Monday, February 28, 2005

a sewer rat in love

Molls Who Have It Their Way With a Gang of New York by Janet Maslin, New York Times, 28 February 2005:
"Metropolis" follows an upward trajectory, literally rising from the sewers to the Brooklyn Bridge's towers. And it manages to be carnal and scatological at any height. "Generally, sewage runs thin and gray, not half as bad as you'd think," Ms. Gaffney explains, as the sewer system becomes central to a Whyo heist scheme. And as for Frank, an expert on these underground tunnels, after he is smitten by Beanie: "When he saw a rat in the sewer now, he thought of it as a happy rat, as a sewer rat in love."

V., p. 120, 124:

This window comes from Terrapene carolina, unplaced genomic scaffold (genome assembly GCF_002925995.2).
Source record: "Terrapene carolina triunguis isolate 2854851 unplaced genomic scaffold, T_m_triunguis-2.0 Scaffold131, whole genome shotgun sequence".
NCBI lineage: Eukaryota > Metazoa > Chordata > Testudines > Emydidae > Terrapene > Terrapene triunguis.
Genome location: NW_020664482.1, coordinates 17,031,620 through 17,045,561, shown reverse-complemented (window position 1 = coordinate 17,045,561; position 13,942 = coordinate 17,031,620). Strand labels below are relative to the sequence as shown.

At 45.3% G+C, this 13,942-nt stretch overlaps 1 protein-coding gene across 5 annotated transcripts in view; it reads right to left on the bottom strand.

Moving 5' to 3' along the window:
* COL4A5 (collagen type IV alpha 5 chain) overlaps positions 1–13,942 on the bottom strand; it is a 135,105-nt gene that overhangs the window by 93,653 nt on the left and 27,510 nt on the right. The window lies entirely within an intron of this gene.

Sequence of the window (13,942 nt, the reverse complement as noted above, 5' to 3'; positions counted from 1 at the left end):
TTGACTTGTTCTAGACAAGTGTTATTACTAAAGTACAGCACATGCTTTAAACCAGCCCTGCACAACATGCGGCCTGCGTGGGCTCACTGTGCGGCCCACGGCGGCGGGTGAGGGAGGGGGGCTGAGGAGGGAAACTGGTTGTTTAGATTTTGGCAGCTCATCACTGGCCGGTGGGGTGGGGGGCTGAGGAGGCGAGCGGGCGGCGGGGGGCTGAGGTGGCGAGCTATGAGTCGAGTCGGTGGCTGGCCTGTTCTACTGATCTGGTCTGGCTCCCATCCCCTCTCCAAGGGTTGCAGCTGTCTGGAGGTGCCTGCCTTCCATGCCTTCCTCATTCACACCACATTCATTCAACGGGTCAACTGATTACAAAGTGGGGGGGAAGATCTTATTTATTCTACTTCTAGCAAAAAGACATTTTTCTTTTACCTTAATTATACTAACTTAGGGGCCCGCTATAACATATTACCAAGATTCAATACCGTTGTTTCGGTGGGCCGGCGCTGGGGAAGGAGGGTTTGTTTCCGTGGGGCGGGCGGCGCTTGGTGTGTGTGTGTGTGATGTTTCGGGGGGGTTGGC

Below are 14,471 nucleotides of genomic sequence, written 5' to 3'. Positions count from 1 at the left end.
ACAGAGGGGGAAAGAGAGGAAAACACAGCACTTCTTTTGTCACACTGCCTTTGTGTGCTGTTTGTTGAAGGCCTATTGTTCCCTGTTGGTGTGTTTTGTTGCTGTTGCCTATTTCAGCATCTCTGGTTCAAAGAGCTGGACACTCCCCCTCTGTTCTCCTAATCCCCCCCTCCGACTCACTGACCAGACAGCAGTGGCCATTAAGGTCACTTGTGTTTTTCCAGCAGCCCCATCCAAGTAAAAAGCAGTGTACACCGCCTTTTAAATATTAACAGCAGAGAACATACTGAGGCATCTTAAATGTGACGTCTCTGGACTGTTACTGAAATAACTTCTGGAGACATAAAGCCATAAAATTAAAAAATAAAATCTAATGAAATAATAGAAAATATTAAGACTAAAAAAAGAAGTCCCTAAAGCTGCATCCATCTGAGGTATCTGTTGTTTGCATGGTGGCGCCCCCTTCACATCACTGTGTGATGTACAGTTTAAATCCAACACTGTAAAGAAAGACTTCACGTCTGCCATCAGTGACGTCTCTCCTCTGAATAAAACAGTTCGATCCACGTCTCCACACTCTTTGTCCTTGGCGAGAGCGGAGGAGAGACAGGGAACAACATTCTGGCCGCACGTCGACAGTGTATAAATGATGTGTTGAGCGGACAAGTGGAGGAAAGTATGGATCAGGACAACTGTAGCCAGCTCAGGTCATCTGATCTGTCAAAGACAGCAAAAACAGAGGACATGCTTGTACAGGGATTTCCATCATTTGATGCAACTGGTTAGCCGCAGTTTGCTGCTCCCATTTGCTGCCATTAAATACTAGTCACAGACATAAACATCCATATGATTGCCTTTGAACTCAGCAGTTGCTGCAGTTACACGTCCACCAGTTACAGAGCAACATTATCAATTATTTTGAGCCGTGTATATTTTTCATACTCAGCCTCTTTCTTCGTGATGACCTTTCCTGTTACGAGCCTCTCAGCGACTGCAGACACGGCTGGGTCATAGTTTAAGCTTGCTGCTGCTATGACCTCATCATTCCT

They were entering Fairing's Parish, named after a priest who'd lived topside years ago. During the Depression of the '30's, in an hour of apocalyptic well-being, he had decided that the rats were going, to take over after New York died. Lasting eighteen hours a day, his feat had covered the breadlines and missions, where he gave comfort, stitched up raggedy souls. He foresaw nothing but a city of starved corpses, covering the sidewalks and the grass of the parks, lying belly up in the fountains, hanging wrynecked from the streetlamps. The city - maybe America, his horizons didn't extend that far - would belong, to the rats before the year was out. This being the case, father Fairing thought it best for the rats to be given a head start - which meant conversion to the Roman Church. One night early in Roosevelt's first term, he climbed downstairs through the nearest manhole, bringing a Baltimore Catechism, his breviary and, for reasons nobody found out, a copy of Knight's Modern Seamanship. The first thing he did according to his journals (discovered months after he died was to put an eternal blessing and a few exorcisms on the water flowing through the sewers between Lexington and the East River and between 86th and 79th Streets. This as the area which became Fairing's Parish. These benisons made sure of an adequate supply of holy water; also eliminated the trouble of individual baptisms when he finally converted all the rats in the parish. Too, he expected other rats to hear what was going on under the upper East Side, and come likewise to be converted. Before long he would be spiritual leader of the inheritors of the earth. He considered it small enough sacrifice on their part to provide three of their own per day for physical sustenance, in return for the spiritual nourishment he was giving them. [....] one of the apocrypha dealt with an unnatural relationship between the priest and this female rat, who was described as a kind of voluptuous Magdalen. From everything Profane had heard, Veronica was the only member of his flock Father Fairing felt to have a soul worth saving. She would come to him at night not as a succubus but seeking instruction, perhaps to carry back to her nest - wherever in the Parish it was - something of his desire to bring her to Christ: a scapular medal, a memorized verse from the New Testament, a partial indulgence, a penance.